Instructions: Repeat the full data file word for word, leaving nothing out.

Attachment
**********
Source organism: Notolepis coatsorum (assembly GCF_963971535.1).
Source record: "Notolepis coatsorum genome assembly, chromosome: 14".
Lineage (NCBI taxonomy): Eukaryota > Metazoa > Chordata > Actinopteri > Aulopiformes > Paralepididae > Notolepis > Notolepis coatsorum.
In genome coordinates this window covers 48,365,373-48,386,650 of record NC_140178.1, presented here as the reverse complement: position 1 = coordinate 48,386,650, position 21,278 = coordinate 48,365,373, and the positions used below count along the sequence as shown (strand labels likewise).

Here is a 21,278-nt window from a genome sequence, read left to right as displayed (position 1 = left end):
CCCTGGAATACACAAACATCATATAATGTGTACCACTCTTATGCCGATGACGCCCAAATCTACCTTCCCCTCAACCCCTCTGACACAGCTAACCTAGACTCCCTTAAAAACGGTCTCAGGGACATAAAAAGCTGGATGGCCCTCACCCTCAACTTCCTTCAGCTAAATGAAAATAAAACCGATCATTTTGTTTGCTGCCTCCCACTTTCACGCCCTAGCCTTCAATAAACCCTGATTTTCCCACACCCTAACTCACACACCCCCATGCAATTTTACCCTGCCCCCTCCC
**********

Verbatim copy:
Source organism: Notolepis coatsorum (assembly GCF_963971535.1).
Source record: "Notolepis coatsorum genome assembly, chromosome: 14".
Lineage (NCBI taxonomy): Eukaryota > Metazoa > Chordata > Actinopteri > Aulopiformes > Paralepididae > Notolepis > Notolepis coatsorum.
In genome coordinates this window covers 48,365,373-48,386,650 of record NC_140178.1, presented here as the reverse complement: position 1 = coordinate 48,386,650, position 21,278 = coordinate 48,365,373, and the positions used below count along the sequence as shown (strand labels likewise).

Here is a 21,278-nt window from a genome sequence, read left to right as displayed (position 1 = left end):
CCCTGGAATACACAAACATCATATAATGTGTACCACTCTTATGCCGATGACGCCCAAATCTACCTTCCCCTCAACCCCTCTGACACAGCTAACCTAGACTCCCTTAAAAACGGTCTCAGGGACATAAAAAGCTGGATGGCCCTCACCCTCAACTTCCTTCAGCTAAATGAAAATAAAACCGATCATTTTGTTTGCTGCCTCCCACTTTCACGCCCTAGCCTTCAATAAACCCTGATTTTCCCACACCCTAACTCACACACCCCCATGCAATTTTACCCTGCCCCCTCCC